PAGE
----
Stars of sustainability
It’s a dazzling, drone’s eye view – 7,400 solar panels on the five-hectare roof of a former car factory, gleaming bright in the southern Adelaide sun.
This solar array at Tonsley Innovation District is one of Australia’s biggest and it’s lighting the way for sustainable development and renewable energy in South Australia and the nation.
The panels power Tonsley’s district-wide energy scheme, providing renewable, locally-generated energy to business tenants and residents of Tonsley Village.
The scheme, run and owned by Enwave Australia, also serves as a practical demonstration of South Australia’s leadership in renewable energy and Tonsley’s role as a national hub for research and development in this sector. The company is set to invest $40 million over a 50-year period for battery storage, photovoltaics, smart technologies and electrical assets.
Tonsley is being redeveloped by Renewal SA on behalf of the state government. Five years ago, it became Australia’s first redevelopment to achieve the coveted 6 Star Green Star – Communities rating from the Green Building Council of Australia (GBCA), representing world leadership in high quality, sustainable urban renewal.
Tonsley is now undergoing re-certification with GBCA and the District Energy Scheme is just one of many initiatives under consideration. Others include Australian Gas Network’s pioneering facility to produce hydrogen with renewable energy, the provision of green open spaces, use of recycled water for irrigation and trialling of new technologies such as driverless buses.
In December, the 6 Star Green Star – Communities rating was awarded to Lot Fourteen, the state government’s ideas and innovation neighbourhood that’s growing rapidly on the site of the former Royal Adelaide Hospital.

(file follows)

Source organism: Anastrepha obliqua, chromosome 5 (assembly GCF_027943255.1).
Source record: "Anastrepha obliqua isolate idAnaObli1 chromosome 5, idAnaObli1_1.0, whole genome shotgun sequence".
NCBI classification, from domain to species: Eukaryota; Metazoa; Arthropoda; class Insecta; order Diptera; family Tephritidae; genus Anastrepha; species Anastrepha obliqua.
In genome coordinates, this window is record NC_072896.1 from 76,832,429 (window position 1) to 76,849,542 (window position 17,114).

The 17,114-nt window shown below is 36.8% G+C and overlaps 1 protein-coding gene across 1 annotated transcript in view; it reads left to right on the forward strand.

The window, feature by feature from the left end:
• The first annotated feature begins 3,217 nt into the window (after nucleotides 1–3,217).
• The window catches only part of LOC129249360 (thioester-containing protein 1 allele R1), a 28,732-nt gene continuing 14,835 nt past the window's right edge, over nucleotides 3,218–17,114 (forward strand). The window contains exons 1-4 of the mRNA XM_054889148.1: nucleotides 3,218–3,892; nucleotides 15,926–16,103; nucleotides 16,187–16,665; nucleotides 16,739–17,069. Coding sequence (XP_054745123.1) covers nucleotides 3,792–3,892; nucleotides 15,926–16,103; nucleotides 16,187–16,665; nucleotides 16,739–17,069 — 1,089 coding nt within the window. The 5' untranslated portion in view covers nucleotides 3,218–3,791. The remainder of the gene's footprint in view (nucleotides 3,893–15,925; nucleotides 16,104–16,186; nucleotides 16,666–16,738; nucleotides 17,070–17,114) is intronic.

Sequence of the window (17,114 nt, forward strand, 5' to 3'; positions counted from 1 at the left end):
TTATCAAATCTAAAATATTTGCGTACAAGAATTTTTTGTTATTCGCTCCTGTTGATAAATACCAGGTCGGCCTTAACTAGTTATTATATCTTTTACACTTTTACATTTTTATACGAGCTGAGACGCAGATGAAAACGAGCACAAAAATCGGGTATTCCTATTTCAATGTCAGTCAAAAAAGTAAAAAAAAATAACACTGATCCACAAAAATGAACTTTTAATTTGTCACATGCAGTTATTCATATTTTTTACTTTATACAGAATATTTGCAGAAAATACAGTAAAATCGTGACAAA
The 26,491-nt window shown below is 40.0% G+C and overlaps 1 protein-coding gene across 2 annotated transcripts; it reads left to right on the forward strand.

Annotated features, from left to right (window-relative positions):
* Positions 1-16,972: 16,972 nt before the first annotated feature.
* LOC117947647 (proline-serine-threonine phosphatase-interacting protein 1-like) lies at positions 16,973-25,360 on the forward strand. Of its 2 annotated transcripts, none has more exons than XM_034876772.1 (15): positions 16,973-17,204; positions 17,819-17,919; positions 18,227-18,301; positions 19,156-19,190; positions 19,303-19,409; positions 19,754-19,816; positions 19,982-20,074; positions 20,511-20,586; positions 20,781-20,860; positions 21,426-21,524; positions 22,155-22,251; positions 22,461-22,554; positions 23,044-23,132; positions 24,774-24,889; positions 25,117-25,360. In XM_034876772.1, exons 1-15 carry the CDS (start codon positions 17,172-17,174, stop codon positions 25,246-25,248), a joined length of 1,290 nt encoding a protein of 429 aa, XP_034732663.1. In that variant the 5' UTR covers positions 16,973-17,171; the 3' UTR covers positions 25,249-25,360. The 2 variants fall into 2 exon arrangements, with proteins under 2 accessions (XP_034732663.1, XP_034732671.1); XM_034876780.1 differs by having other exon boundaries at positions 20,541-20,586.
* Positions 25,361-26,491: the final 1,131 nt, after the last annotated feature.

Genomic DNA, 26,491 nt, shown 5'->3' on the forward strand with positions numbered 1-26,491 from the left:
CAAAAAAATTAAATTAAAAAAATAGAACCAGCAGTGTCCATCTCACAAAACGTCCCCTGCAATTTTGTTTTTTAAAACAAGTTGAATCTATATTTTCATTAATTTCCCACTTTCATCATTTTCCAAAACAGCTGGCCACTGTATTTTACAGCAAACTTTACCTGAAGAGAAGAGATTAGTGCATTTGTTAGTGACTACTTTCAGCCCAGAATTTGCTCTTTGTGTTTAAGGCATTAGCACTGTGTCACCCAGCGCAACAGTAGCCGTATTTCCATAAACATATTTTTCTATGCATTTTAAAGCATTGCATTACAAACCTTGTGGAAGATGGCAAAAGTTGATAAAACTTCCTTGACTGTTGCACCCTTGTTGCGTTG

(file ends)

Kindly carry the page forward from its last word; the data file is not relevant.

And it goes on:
And in February, the International WELL Building Institute announced Lot Fourteen as the first development in Australia to pre-certify for a WELL Communities rating.
Four of Lot Fourteen’s six heritage listed buildings have been refurbished as modern workplaces with work now underway on two more. Such adaptive reuse retains captured carbon and the state’s rich heritage, while reducing loss of materials to landfill.
These elegant assets from another age offer cross-ventilation, plentiful natural light and enriching views, and will be surrounded by extensive landscaping for working, socialising and exercising outdoors. Lot Fourteen has also been designed to utilise shared heating, cooling, waste, energy and transport services, rather than providing these on a building-by-building basis.
“Lot Fourteen is leading Australia in the application of both sustainability and wellness principles,” says Deborah Davidson, director of dsquared Consulting, which specialises in built environment sustainability.
“This integrated approach encompasses all aspects of working at or visiting Lot Fourteen, including place-making, social integration and opportunities for exercise and relaxation.
“These qualities are highly sought after by prospective tenants seeking to offer appealing workplaces for valued staff.”
Integration is also key at the sought-after, inner-city neighbourhood of Bowden. It offers a sustainable, low-maintenance lifestyle with a reduced reliance on cars, as seen in its pedestrian and cyclist-friendly streets, and enviable proximity to the train, tram, buses and Outer Harbor Greenway (bike path).
Bowden’s rich manufacturing past is honoured with the adaptive re-use of heritage buildings and recycled materials, which create a sense of place and community character.
Like Tonsley and Lot Fourteen, Bowden has a 6 Star Green Star – Communities rating and is being developed by Renewal SA on behalf of the state government. Bowden also requires that every building achieves a minimum 5 Star Green Star – Design and As Built rating, through features such as deep set windows, broad eaves, moveable sun screens, wide balconies, tree canopies, rooftop gardens, and flooring that absorbs heat from the sun.
“The aspects of Bowden that make it sustainable also make it a great place to live,” Deborah says. “You can walk to the shops, meet up with your neighbours, buy local produce or even grow it in the communal garden. It’s a place where the community and people are thriving.’